Fraser: It must have gotten snowed on during the Martian winter, near the poles at -100 F+. It must have been really devastating on the spacecraft so it wasn’t a surprise they weren’t able to reach it again come summer. They tried though. We’ve talked about mechanical failure and you talked about the RTG not working but with something like Curiosity, how will it probably die?
Pamela: With Curiosity it could, unfortunately, have any manner of unnatural deaths. Anywhere ranging from getting over-inclined, rolling over because it got over-inclined. They have lots of safety modes to avoid that but who knows, it’s Mars. It’s never happened on Mars but It could get impacted from space which would be cool if random rock from space ate random spacecraft on Mars. Highly improbably. Most likely it’s just going to hit either a mechanical failure where it locks up and can’t move anymore or it’s going to hit a power failure where it’s no longer able to get enough battery signal going to communicate with space or rove its way across the surface. That is kind of its planned form of death.
Fraser: It’s got this RTG power plant in it which could last it for a long time; years and years.
Pamela: The plan on this was at least hundreds of Martian days hopefully more than that. Hope for thousands of Martian days, I don’t think anyone goes quite that far, but eventually it’s going to be lack of power that is going to kill Mars Curiosity lander unless it gets itself stuck or rolls itself over. Those are the two fundamental ways it can die is a wheel getting stuck, a mechanical failure or it over-inclines. The built in measures to keep it from getting over-inclined are huge.
Fraser: What about spacecraft like New Horizons. I guess what is similar are the Pioneers and the Voyagers; they don’t seem to ever die. How long has the Voyager been going for?
Pamela: I think it’s been going for longer than I’ve been alive at this point. These are again spacecraft that have RTG’s, are nuclear powered, and have the potential to get it’s constantly diminishing amounts of energy as they go through their half-life of their fuel source but at their shutting off of instruments as they’re going into low power modes where they simply ping back to earth every once in a while they are capable of lasting an extremely long time. With New Horizons we have to fundamentally worry that we don’t know what all is orbiting Pluto. We’re finding that there is more and more stuff that is orbiting Pluto than I think anyone imagined when they launched the spacecraft. There is a very real low probability but still very real possibility that this spacecraft is going to impale itself on a small moon, debris or something else that will just destroy it. Other than that its limitation is one of maneuvering thrusters more than end of life so it’s going to just keep flying just for quite some time just as the Voyager missions have.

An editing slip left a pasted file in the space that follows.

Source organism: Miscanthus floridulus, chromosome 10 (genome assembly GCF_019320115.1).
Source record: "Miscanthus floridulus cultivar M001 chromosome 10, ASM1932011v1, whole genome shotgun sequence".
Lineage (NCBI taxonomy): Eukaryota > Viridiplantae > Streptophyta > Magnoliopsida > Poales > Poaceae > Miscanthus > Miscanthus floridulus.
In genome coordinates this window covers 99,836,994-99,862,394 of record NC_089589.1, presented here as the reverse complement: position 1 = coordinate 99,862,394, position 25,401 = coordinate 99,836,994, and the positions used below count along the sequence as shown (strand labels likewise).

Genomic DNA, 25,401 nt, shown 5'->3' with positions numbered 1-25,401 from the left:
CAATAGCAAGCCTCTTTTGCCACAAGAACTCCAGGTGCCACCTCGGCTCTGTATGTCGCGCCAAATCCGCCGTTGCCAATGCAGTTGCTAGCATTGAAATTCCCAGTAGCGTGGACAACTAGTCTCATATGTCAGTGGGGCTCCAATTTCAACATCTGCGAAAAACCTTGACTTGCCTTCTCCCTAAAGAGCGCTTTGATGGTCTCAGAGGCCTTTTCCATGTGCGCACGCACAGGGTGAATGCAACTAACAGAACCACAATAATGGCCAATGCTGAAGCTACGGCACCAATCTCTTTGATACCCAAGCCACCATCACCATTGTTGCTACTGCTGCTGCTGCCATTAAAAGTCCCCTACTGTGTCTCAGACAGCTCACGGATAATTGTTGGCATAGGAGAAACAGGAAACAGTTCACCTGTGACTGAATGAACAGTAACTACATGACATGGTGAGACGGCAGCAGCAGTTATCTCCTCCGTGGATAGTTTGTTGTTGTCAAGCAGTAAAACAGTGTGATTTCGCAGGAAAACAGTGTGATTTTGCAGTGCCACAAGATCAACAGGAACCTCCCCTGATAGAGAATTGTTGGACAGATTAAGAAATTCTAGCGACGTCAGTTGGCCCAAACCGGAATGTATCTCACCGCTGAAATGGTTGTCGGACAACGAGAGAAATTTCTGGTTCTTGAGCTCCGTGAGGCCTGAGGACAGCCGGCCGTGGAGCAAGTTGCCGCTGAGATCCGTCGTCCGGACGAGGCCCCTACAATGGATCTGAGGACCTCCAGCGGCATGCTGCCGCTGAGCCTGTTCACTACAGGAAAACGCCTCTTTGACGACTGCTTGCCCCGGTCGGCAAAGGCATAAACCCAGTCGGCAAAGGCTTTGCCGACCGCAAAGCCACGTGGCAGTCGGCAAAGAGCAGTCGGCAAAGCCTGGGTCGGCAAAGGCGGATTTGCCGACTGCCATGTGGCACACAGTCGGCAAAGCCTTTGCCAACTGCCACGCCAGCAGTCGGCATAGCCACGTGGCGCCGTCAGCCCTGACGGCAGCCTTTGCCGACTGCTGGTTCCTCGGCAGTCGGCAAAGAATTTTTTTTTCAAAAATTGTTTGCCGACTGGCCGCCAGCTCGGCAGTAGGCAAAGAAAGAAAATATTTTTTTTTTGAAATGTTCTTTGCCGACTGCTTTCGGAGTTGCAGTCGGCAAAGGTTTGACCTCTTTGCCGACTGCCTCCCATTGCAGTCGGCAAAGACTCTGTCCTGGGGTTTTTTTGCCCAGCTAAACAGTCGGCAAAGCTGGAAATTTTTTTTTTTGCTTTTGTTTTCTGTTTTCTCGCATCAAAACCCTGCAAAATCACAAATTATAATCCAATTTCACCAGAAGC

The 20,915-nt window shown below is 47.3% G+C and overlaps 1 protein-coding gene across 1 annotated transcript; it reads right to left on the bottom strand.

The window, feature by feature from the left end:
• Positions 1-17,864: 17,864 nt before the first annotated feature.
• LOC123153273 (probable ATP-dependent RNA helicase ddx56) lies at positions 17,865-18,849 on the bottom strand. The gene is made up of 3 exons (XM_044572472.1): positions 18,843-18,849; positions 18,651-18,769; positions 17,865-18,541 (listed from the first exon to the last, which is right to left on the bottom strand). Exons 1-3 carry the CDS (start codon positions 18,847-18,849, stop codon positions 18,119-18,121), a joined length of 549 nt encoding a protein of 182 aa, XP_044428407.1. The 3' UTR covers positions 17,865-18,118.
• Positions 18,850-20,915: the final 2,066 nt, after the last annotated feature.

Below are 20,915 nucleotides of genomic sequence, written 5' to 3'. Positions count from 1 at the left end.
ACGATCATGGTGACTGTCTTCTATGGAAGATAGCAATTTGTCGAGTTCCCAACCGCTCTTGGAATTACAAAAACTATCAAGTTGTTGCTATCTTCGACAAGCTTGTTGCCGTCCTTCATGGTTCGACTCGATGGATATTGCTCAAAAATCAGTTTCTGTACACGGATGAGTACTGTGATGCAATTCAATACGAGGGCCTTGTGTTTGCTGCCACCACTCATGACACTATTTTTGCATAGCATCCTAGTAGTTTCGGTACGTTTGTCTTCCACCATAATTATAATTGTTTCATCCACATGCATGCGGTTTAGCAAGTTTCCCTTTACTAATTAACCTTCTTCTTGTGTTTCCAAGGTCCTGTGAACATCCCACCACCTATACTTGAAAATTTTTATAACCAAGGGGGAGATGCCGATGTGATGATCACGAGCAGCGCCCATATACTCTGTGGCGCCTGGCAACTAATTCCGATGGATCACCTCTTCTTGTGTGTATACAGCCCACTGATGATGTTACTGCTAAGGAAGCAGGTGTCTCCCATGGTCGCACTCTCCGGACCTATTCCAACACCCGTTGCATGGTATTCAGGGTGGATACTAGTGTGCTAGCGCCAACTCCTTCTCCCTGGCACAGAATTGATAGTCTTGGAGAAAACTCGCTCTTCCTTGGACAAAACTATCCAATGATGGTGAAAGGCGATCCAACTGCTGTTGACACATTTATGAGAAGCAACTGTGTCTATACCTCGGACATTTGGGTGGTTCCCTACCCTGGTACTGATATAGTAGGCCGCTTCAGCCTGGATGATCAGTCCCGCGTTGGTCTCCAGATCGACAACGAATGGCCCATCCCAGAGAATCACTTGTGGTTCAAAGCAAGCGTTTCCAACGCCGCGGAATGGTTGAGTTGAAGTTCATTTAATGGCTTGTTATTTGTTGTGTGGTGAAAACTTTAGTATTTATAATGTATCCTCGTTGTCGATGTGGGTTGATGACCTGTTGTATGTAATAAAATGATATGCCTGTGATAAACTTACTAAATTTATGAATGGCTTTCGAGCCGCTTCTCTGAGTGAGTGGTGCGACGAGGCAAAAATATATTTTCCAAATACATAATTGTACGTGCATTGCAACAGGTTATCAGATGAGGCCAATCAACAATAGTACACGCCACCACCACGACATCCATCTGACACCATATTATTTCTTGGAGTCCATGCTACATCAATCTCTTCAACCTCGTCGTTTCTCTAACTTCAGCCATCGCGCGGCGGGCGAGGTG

Fraser: Until they’re not able to communicate with it if they get a power failure or if they just can’t orient it anymore. Could have a situation with the Voyagers where they get too far away to where we just can’t communicate with them anymore?
Pamela: That is much more an issue of their signal being too weak to coherently make out. That eventually will become a problem unless there are major breakthroughs in radio technology which we can hope for. Imagine trying to hear your cell phone signal from Mars. We’re going to hit that point eventually and, heck, my cell phone gets sad if it’s in a farm field too far from a cell tower.
Fraser: Is that the final escape? That the spacecraft got too far away and nothing went wrong. It launched fine, it traveled fine, it did it’s mission and it was so successful and it got so far away we just couldn’t talk to it anymore.
Pamela: I would not be surprised if that was the final fate of Voyager. It’s an amazingly built mission.
Fraser: Yeah. Well thanks a lot Pamela.
Pamela: It’s been my pleasure.
This transcript is not an exact match to the audio file. It has been edited for clarity.